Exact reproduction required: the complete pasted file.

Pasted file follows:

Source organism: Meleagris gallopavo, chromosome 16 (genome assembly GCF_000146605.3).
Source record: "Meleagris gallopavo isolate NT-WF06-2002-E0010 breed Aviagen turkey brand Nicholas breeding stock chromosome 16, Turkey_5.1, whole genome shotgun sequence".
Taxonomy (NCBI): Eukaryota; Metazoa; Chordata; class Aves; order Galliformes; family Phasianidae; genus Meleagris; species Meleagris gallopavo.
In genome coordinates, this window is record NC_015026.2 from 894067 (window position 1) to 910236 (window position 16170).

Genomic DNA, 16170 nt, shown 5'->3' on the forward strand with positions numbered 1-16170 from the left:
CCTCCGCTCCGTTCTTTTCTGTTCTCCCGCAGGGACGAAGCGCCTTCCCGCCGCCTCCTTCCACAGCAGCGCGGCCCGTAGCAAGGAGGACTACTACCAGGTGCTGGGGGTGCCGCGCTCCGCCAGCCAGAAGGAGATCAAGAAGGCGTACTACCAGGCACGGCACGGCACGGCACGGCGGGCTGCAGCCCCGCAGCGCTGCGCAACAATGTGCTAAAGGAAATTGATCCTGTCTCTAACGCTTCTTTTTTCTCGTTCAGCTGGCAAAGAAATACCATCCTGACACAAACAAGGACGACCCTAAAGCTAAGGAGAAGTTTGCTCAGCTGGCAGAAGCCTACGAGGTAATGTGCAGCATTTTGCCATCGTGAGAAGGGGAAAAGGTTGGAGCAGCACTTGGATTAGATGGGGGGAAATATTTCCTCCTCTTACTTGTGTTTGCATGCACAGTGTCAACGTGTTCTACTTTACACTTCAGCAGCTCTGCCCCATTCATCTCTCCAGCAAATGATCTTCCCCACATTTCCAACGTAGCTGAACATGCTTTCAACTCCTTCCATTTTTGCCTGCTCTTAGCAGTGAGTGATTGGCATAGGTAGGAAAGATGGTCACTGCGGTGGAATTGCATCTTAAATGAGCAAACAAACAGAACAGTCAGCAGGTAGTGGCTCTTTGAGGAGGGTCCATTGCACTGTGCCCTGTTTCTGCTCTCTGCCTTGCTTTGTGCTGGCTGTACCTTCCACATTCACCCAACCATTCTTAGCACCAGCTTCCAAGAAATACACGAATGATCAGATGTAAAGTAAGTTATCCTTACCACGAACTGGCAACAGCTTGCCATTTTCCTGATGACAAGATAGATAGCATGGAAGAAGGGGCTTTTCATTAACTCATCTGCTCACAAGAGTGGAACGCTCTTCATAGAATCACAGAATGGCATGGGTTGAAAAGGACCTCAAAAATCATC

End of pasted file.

Source organism: Meleagris gallopavo, chromosome 16 (genome assembly GCF_000146605.3).
Source record: "Meleagris gallopavo isolate NT-WF06-2002-E0010 breed Aviagen turkey brand Nicholas breeding stock chromosome 16, Turkey_5.1, whole genome shotgun sequence".
Taxonomy (NCBI): Eukaryota; Metazoa; Chordata; class Aves; order Galliformes; family Phasianidae; genus Meleagris; species Meleagris gallopavo.
In genome coordinates, this window is record NC_015026.2 from 894067 (window position 1) to 910236 (window position 16170).

Genomic DNA, 16170 nt, shown 5'->3' on the forward strand with positions numbered 1-16170 from the left:
CCTCCGCTCCGTTCTTTTCTGTTCTCCCGCAGGGACGAAGCGCCTTCCCGCCGCCTCCTTCCACAGCAGCGCGGCCCGTAGCAAGGAGGACTACTACCAGGTGCTGGGGGTGCCGCGCTCCGCCAGCCAGAAGGAGATCAAGAAGGCGTACTACCAGGCACGGCACGGCACGGCACGGCGGGCTGCAGCCCCGCAGCGCTGCGCAACAATGTGCTAAAGGAAATTGATCCTGTCTCTAACGCTTCTTTTTTCTCGTTCAGCTGGCAAAGAAATACCATCCTGACACAAACAAGGACGACCCTAAAGCTAAGGAGAAGTTTGCTCAGCTGGCAGAAGCCTACGAGGTAATGTGCAGCATTTTGCCATCGTGAGAAGGGGAAAAGGTTGGAGCAGCACTTGGATTAGATGGGGGGAAATATTTCCTCCTCTTACTTGTGTTTGCATGCACAGTGTCAACGTGTTCTACTTTACACTTCAGCAGCTCTGCCCCATTCATCTCTCCAGCAAATGATCTTCCCCACATTTCCAACGTAGCTGAACATGCTTTCAACTCCTTCCATTTTTGCCTGCTCTTAGCAGTGAGTGATTGGCATAGGTAGGAAAGATGGTCACTGCGGTGGAATTGCATCTTAAATGAGCAAACAAACAGAACAGTCAGCAGGTAGTGGCTCTTTGAGGAGGGTCCATTGCACTGTGCCCTGTTTCTGCTCTCTGCCTTGCTTTGTGCTGGCTGTACCTTCCACATTCACCCAACCATTCTTAGCACCAGCTTCCAAGAAATACACGAATGATCAGATGTAAAGTAAGTTATCCTTACCACGAACTGGCAACAGCTTGCCATTTTCCTGATGACAAGATAGATAGCATGGAAGAAGGGGCTTTTCATTAACTCATCTGCTCACAAGAGTGGAACGCTCTTCATAGAATCACAGAATGGCATGGGTTGAAAAGGACCTCAAAAATCATC